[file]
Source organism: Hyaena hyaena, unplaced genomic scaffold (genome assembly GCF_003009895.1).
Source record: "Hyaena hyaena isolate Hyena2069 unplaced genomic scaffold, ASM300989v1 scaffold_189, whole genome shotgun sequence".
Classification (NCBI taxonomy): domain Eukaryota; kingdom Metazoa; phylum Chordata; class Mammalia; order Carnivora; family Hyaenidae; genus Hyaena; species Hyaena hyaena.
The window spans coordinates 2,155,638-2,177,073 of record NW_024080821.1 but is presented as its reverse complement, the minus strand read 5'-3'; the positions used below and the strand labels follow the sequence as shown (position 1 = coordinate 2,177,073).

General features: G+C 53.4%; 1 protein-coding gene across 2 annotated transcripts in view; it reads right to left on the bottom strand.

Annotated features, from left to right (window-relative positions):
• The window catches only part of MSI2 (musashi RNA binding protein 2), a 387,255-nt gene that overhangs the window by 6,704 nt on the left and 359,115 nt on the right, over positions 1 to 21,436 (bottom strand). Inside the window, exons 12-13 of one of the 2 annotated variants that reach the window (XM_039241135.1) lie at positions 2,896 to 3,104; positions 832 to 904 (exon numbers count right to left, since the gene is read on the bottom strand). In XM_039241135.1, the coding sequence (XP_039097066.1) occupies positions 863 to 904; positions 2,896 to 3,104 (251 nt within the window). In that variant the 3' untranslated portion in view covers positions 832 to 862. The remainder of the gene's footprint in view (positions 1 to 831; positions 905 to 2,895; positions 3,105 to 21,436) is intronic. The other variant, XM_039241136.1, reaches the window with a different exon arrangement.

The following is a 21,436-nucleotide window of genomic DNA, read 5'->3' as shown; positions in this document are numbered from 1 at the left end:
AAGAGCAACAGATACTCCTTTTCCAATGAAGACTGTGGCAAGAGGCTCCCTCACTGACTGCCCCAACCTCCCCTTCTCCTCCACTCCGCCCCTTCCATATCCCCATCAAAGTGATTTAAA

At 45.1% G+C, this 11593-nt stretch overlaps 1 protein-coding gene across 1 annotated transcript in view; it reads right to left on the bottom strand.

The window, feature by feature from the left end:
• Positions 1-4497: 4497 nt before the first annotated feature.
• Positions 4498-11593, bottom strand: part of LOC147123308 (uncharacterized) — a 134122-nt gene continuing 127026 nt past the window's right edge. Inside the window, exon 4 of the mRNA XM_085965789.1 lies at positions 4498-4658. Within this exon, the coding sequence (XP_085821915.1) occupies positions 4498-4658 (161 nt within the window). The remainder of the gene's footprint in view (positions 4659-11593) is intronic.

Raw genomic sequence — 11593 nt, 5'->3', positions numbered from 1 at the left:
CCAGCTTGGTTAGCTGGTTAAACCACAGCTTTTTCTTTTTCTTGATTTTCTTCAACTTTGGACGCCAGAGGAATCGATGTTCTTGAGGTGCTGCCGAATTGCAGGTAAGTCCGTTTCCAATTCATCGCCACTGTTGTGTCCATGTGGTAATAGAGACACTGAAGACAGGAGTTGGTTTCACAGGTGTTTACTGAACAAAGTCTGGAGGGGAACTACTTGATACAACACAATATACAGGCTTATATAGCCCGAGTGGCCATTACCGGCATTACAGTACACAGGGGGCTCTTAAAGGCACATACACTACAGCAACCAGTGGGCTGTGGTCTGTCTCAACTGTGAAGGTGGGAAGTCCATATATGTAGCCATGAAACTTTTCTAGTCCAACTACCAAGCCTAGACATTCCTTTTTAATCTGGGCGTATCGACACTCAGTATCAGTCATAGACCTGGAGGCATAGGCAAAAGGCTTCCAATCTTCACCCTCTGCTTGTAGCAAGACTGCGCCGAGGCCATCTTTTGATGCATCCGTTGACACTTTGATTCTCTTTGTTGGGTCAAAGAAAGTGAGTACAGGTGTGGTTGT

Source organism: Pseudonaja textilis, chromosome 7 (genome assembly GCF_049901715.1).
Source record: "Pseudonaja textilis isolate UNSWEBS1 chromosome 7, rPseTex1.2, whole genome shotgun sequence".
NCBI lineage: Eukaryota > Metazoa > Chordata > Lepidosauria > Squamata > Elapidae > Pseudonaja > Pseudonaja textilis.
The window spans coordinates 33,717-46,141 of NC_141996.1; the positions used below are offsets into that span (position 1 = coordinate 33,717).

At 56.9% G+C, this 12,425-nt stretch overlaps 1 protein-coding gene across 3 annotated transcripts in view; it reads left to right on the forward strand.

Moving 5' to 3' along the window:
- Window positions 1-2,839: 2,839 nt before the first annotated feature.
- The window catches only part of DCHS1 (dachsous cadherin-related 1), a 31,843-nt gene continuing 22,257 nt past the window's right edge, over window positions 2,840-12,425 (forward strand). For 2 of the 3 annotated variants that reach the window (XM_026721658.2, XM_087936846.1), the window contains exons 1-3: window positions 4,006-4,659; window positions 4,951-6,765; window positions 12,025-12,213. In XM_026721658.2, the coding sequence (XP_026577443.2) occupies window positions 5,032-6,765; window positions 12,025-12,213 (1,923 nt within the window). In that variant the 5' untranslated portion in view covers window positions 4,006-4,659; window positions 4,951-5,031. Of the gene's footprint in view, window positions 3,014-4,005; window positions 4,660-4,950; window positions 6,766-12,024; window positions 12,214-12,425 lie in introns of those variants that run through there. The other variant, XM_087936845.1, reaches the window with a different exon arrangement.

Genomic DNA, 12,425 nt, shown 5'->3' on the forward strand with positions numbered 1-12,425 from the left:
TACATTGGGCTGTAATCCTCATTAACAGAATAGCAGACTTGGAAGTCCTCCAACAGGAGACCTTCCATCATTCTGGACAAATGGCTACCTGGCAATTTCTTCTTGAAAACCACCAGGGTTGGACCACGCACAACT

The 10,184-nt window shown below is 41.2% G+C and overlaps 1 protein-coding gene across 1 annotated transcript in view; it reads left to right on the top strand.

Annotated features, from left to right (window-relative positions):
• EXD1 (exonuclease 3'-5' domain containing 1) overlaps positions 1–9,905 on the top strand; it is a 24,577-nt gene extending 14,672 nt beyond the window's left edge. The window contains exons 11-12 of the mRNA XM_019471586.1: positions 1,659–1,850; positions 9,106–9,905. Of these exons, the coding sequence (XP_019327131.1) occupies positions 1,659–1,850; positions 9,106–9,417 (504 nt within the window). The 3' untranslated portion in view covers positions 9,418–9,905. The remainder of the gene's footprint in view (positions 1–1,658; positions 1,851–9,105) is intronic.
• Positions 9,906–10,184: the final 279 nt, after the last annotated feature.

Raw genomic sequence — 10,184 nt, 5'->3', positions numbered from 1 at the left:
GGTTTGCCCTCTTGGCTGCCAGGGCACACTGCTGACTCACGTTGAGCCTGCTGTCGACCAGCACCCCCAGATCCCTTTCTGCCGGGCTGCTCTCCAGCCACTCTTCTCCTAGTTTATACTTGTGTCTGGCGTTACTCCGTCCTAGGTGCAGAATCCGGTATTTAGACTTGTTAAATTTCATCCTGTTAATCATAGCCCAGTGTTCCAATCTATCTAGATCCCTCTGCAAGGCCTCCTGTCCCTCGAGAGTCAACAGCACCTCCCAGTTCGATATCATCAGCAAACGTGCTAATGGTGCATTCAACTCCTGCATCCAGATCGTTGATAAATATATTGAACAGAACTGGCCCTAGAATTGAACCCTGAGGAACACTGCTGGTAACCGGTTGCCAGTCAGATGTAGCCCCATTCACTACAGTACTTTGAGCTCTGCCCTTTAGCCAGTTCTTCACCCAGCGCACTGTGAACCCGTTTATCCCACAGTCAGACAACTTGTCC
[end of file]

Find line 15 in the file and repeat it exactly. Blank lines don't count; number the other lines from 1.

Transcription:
CCAGCTTGGTTAGCTGGTTAAACCACAGCTTTTTCTTTTTCTTGATTTTCTTCAACTTTGGACGCCAGAGGAATCGATGTTCTTGAGGTGCTGCCGAATTGCAGGTAAGTCCGTTTCCAATTCATCGCCACTGTTGTGTCCATGTGGTAATAGAGACACTGAAGACAGGAGTTGGTTTCACAGGTGTTTACTGAACAAAGTCTGGAGGGGAACTACTTGATACAACACAATATACAGGCTTATATAGCCCGAGTGGCCATTACCGGCATTACAGTACACAGGGGGCTCTTAAAGGCACATACACTACAGCAACCAGTGGGCTGTGGTCTGTCTCAACTGTGAAGGTGGGAAGTCCATATATGTAGCCATGAAACTTTTCTAGTCCAACTACCAAGCCTAGACATTCCTTTTTAATCTGGGCGTATCGACACTCAGTATCAGTCATAGACCTGGAGGCATAGGCAAAAGGCTTCCAATCTTCACCCTCTGCTTGTAGCAAGACTGCGCCGAGGCCATCTTTTGATGCATCCGTTGACACTTTGATTCTCTTTGTTGGGTCAAAGAAAGTGAGTACAGGTGTGGTTGT